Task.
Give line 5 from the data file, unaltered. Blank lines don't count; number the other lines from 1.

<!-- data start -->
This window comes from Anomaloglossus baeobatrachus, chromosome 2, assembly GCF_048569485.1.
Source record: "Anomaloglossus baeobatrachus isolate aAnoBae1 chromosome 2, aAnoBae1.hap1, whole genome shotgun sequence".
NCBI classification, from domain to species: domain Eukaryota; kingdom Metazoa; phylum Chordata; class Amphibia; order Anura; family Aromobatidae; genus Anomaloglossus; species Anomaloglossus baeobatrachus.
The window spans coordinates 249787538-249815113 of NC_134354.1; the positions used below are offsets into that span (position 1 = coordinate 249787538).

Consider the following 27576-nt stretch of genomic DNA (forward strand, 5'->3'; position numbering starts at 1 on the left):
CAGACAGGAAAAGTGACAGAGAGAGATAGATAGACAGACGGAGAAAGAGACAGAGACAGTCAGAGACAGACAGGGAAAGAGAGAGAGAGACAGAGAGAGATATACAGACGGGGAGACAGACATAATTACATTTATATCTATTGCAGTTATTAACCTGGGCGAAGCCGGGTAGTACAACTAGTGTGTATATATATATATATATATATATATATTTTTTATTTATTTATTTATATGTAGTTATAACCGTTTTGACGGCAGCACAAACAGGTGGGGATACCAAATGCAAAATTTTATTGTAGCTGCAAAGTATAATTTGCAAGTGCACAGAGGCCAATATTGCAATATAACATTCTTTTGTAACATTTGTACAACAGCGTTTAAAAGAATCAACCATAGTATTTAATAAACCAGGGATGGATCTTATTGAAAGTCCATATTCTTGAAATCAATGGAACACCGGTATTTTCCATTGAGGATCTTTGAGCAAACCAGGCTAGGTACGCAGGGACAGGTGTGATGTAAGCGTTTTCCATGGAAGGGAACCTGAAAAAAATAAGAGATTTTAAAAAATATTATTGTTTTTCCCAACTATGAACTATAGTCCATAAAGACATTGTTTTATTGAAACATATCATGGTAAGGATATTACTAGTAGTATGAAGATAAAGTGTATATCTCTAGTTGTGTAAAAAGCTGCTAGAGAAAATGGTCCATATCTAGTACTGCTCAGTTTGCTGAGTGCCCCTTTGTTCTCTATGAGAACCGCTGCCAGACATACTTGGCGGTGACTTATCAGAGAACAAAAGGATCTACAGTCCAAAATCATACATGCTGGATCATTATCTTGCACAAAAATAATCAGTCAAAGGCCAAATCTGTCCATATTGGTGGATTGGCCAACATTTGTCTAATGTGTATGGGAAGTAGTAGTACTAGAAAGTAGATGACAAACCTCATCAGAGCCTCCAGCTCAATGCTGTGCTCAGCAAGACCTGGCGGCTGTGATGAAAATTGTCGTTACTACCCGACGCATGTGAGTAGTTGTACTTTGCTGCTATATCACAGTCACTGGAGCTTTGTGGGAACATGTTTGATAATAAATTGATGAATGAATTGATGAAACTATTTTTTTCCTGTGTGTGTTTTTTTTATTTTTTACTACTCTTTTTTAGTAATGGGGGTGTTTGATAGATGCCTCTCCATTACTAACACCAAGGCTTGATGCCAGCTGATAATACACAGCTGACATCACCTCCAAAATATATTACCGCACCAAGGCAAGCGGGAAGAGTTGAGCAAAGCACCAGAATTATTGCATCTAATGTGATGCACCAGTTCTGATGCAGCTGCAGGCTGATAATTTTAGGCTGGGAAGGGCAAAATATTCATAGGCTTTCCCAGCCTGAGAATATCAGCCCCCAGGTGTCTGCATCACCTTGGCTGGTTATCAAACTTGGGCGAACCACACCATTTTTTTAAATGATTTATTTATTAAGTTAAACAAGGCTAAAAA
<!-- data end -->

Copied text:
Consider the following 27576-nt stretch of genomic DNA (forward strand, 5'->3'; position numbering starts at 1 on the left):